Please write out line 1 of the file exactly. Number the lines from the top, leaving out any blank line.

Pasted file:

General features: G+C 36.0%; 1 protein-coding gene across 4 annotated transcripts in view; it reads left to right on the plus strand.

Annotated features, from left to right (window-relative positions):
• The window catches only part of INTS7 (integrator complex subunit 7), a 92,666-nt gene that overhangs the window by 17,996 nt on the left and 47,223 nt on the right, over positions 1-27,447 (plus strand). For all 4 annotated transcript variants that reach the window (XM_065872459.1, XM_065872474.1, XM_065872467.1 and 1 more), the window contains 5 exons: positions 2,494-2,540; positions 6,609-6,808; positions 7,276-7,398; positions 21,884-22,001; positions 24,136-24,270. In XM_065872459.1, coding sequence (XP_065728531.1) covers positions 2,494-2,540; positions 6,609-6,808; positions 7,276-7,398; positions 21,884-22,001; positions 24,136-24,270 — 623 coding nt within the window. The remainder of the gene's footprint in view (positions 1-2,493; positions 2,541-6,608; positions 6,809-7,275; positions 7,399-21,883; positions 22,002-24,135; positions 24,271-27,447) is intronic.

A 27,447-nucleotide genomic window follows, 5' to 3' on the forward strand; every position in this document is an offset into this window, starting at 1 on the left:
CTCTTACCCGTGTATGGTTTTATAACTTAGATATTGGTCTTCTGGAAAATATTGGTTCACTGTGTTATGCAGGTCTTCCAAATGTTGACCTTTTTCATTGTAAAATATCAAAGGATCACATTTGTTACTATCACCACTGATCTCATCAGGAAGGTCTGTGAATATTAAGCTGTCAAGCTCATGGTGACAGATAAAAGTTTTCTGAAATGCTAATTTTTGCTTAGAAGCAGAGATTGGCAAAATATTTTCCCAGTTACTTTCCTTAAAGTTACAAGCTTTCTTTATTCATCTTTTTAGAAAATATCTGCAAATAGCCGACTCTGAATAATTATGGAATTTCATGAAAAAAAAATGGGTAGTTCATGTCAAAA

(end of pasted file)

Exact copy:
General features: G+C 36.0%; 1 protein-coding gene across 4 annotated transcripts in view; it reads left to right on the plus strand.